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Wednesday, June 10, 2009

Hydro Hotel Penang for sale

The four-star Hydro Hotel Penang in Batu Ferringhi is up for sale for an estimated RM100 million, sources say.

The property, previously known as Hydro Majestic Hotel and before that Ferringhi Beach Hotel, was bought by the Mah family of Penang in early 2006 from Asia Pacific Land Bhd.

The 350-room property, now 28 years old, was bought for RM43 million.

It is understood that Hydro Hotel underwent a RM20 million facelift after the acquisition.

The Mah family, whose activities include property development, has been in the hotel business for over 10 years, with hotels in Australia and China.

Nick Mah Siew Chean, the executive director of his family's group of companies which include the Mercure Majestic Hotel in Kunming, did not deny that the property was up for sale when contacted several weeks ago.

He said that it was willing to consider the sale if the price was right.

One source said that the owners had voiced their intention to sell the property almost a year ago and that several potential buyers had viewed it.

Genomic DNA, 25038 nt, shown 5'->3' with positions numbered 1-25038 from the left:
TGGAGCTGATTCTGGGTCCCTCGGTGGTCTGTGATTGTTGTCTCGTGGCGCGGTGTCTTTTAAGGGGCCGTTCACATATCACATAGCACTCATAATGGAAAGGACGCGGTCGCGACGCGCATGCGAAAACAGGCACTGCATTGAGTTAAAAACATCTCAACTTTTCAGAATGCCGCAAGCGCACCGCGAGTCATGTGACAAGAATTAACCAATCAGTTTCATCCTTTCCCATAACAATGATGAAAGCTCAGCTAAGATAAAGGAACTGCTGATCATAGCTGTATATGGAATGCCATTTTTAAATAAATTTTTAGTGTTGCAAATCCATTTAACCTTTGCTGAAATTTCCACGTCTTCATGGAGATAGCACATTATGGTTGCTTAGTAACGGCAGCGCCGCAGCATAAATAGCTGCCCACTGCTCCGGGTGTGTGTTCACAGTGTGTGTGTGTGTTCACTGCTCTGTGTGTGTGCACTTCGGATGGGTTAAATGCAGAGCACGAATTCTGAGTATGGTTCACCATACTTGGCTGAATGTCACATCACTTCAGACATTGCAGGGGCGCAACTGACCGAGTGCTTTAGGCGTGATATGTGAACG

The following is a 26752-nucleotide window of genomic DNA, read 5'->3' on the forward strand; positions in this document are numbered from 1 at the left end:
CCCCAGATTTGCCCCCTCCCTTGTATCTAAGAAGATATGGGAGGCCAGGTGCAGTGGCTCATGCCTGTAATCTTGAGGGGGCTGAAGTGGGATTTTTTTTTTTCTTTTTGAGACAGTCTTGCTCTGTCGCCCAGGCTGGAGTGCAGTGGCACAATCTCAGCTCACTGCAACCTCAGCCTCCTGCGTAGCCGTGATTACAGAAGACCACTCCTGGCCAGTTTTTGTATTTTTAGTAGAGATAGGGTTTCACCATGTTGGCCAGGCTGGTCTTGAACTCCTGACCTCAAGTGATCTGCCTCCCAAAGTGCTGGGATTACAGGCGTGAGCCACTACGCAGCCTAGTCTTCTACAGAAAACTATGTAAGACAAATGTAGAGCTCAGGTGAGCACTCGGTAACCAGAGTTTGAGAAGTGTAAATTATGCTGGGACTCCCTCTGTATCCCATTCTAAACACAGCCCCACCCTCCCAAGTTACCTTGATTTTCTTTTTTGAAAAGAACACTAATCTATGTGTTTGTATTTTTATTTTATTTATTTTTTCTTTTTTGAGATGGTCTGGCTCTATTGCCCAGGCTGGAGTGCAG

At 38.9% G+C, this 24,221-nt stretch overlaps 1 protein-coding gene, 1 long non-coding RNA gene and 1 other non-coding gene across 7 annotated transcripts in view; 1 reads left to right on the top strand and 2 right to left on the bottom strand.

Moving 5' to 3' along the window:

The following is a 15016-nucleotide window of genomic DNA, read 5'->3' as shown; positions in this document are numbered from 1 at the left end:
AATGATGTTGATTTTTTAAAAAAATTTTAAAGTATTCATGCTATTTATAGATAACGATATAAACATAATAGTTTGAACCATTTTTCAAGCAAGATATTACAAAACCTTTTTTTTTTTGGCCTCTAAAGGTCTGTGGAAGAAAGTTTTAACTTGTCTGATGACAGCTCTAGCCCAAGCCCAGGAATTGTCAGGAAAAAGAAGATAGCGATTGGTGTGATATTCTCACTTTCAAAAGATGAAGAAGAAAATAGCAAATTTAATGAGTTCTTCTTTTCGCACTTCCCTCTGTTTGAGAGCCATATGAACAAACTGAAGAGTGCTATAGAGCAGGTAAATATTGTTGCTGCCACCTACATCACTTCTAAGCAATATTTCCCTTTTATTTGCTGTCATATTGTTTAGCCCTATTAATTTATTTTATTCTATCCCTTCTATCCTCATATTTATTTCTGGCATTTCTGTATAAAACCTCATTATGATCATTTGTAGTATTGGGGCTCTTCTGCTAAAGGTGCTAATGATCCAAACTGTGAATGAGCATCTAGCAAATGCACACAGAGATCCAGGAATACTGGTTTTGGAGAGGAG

However, Business Times could not reach Nick yesterday.

A few years ago, the family bought the abandoned hotel building in Jalan Kia Peng, Kuala Lumpur, completed it and ran it as the Novotel Hydro Majestic. The hotel was later sold to Pulai Springs Bhd.

In April this year, Pulai Springs, of which Nick is the executive director, sold the Novotel Hydro Majestic to The Nomad Residences Sdn Bhd.

By Business Times (by Vasantha Ganesan)

KL, JB among Asia most expensive cities

SINGAPORE: Kuala Lumpur, Johor Baru and Georgetown are among the cities earning the reputation as most expensive in Asia, according to a latest cost living survey.

KL is ranked 38th, JB 40th and Georgetown 42nd, said the survey on the 50 most expensive cities in Asia carried out by ECA International for 2009.

Globally, KL is ranked 210, JB 216 and Georgetown 218.
ECA, the world's leading knowledge and solutions provider for international human resources professionals, said strong currencies were pushing up the cost of living in Asian locations.

It said Tokyo remained the most expensive city in Asia, due largely to the appreciation of the yen against other major currencies, and joining the Japanese capital in the region’s top ten are Beijing (ranked 5th) and Shanghai (6th) as well as Hong Kong (7th) and Singapore (10th).

ECA regional director for Asia, Lee Quane, said the strengthening of Asian currencies was the dominant factor contributing to the region being more expensive for visitors than it was 12 months ago.

He said during the period, the yuan continued to strengthen while the yen had appreciated by almost eight percent against the US dollar, and many western currencies, including sterling, the euro and the Swiss franc, had weakened.